- Are humans good intuitive statisticians after all? Rethinking some conclusions from the literature on judgment under uncertainty (Cosmides & Tooby, 1996, Cognition) – 1460 citations [PDF]
- Social Utility and Decision Making in Interpersonal Contexts (Loewenstein, Thompson, & Bazerman, 1989, JPSP) – 1316 citations
- The base-rate fallacy in probability judgments (Bar-Hillel, 1980) – 1267 citations
- Why it won’t happen to me: perceptions of risk factors and susceptibility (Weinstein, 1983) – 1253 citations
- Exploring the” planning fallacy”: Why people underestimate their task completion times (Buehler et al., 1994, JPSP) – 1293 citations
- The role of conscious reasoning and intuition in moral judgment: Testing three principles of harm (Cushman, Young, & Hauser, 2006, Psychological science) – 1056 citations.
- To Do or to Have? That Is the Question (Van Boven & Gilovich, 2003, JPSP) – 1015 citations (PDF)
- Do those who know more also know more about how much they know? (Lichtenstein & Fischoff, 1977) – 1192 citations [a bit tricky online, since it involves general
- Lake Wobegon be gone! The” below-average effect” and the egocentric nature of comparative ability judgments (Kruger, 1999, JPSP) – 986 citations
- Self–other judgments and perceived vulnerability to victimization (Perloff & Fetzer, 1986) – 867 citations
- Confirmation bias in sequential information search after preliminary decisions: an expansion of dissonance theoretical research on selective exposure to information (Jonas, Schulz-Hardt, Frey, & Thelen, 2001, JPSP) – 659 citations
- Crime and punishment: Distinguishing the roles of causal and intentional analyses in moral judgment (Cushman, 2008, Cognition) – 620 citations [PDF]
- Advice taking in decision making: Egocentric discounting and reputation formation (Yaniv, & Kleinberger, 2004, OBHDP) [suggested by Shoham Choshen-Hillel] – 513 citations
- From chump to champ: People’s appraisals of their earlier and present selves (Wilson & Ross, 2001, JPSP) – 553 citations [PDF]
- The temporal pattern to the experience of regret (Gilovich & Medvec, 1994, JPSP) – 478 citations [PDF]
- Effect of temporal perspective on subjective confidence (Gilovich et al., 1993, JPSP) – 337 citations [PDF]
- A Dirty Word or a Dirty World?: Attribute Framing, Political Affiliation, and Query Theory (Hardisty, Johnson, & Weber, 2010, Psychological Science) – 302 citations
- Looking forward, looking back: Anticipation is more evocative than retrospection (Van Boven & Ashworth, 2007, JEP:G) – 225 citations
- The Peculiar Longevity of Things Not So Bad (Gilbert et al., 2004, Psychological Science) – 223 citations.
- Discounting Future Green: Money Versus the Environment (Hardisty & Weber, 2009, JPSP) – 285 citations.
- Misuse of useless information (Bastardi & Shafir 1998, JPSP) – 204 citations.
- Partitioning default effects: why people choose not to choose (Dinner et al., 2011, JEPG) – 190 citations
- Outcome feedback: Hindsight and information (Hoch & Roediger, 1989, JEP:LMC) – 187 citations
- On the framing of medical decisions (McNeil, Pauker, & Tversky, 1988)- cited 120 times, one of the only joint evaluations of framing effects.
- Omission strategy (DeScioli, Christner, & Kurzban, 2011, Psychological Science) – 88 citations
Related initiatives by others
I’ve recently been made aware of similar related initiatives conducting mass replications of JDM findings:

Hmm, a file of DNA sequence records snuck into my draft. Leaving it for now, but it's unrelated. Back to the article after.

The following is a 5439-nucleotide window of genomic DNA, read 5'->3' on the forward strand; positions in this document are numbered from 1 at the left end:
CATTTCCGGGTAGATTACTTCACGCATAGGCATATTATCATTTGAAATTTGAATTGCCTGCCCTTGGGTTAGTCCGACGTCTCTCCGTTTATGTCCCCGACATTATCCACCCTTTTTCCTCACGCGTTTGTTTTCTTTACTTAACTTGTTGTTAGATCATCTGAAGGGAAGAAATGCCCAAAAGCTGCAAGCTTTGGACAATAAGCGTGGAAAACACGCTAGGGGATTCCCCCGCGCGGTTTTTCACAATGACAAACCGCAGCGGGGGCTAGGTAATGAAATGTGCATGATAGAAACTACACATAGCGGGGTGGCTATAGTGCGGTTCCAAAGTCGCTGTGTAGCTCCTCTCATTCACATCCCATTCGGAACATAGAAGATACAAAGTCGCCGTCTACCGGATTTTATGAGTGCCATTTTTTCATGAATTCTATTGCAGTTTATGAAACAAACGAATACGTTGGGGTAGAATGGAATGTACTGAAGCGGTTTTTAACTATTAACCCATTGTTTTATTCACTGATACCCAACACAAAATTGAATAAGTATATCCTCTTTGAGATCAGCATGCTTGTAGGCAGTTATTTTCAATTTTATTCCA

- The Hagen Cumulative Science Project
- Replicability and Reducibility of heuristics and biases in Judgment and Decision Making (RR-JDM) @ Linköping University by JEDI lab
Other Registered Report initiatives
Myself with collaborators and students:
- Replication Registered Report: Cheerleader effect – Hierarchical Encoding Makes Individuals in a Group Seem More Attractive (Walker & Vul, 2014, Psychological Science) – 55 citations [led by Maria Sophia Heering with Stefano Livi]
- Replication Registered Report: Manipulations of Emotional Context Shape Moral Judgment (Valdesolo & DeSteno, 2006, Psychological Science) [led by Raluca Diana Szekely-Copîndean]
- Meta-analysis Registered Report: agency constructs and free will beliefs [with Krishna Savani and NTU student team]
- Meta-analysis Registered Report: free will beliefs and outcomes [with Krishna Savani and NTU student team]
- Meta-analysis Registered Report: values and the dark triad [with Velvetina Lim]
Many-labs type collaborative open-science projects:
- Collaborative multi-lab Registered Report: Accelerated CREP – RRR: Turri, Buckwalter, & Blouw (2015) [with Jiaxin Bill Shi and international collaboration] (In Principle Acceptance at AMPPS)
- Collaborative multi-lab Registered Report: PSA 006 Moral thinking across the world: Exploring the influence of personal force and intention in moral dilemma judgments
[with Jiaxin Bill Shi and international collaboration] (reviewed at Nature Human Behaviour)
- Collaborative multi-lab Registered Report: STRAEQ-2: Development and Validation of the Social Thermoregulation, Risk Avoidance, and Eating Questionnaire – 2 (Proposal / OSF / OSF Wiki) [with Jiaxin Bill Shi and international collaboration] (in initial stages)
Open Science Initiatives
I’ve joined several related open-science initiatives. You’re welcome to join as well, email me if you’re interested in more info:
- Using replication as a teaching tool in the classroom
- Taking stock of the credibility revolution: Scientific reform 2011-now (started in this SIPS hackathon: Creating (and Mapping) the History of Scientific Reform – collaborative mapping of publications)
- Helping researchers identify their smallest effect size of interest (replications part)
- Resources for Learning (and Teaching) How to Conduct Meta-Analyses
- Mapping degrees of freedom in systematic review
- The Hidden Academia (gaming the system practices)
- Preregistration Planning and Deviation Documentation (PPDD) (APS hackathon: The Space between Pre-Registration and Publication: Deviation Documentation)
- Open psychological datasets
Also keeping an eye on and hoping to get more involved with:
- Framework for Open and Reproducible Research Training (FORRT) [XLS]
- A Crowdsourced Effort to Develop a Lab Manual Template for Social and Behavioural Scientists
- QRP Reviewer Guidelines / QRP reading list
- Building an open science knowledge base
- Contributorship Guidelines / Authorship accountability
- Analytic reproducibility
- List of Process of Systematic Review/Meta-Analysis (with some Best Practices)
For more initiatives, see PSA Meta-research hub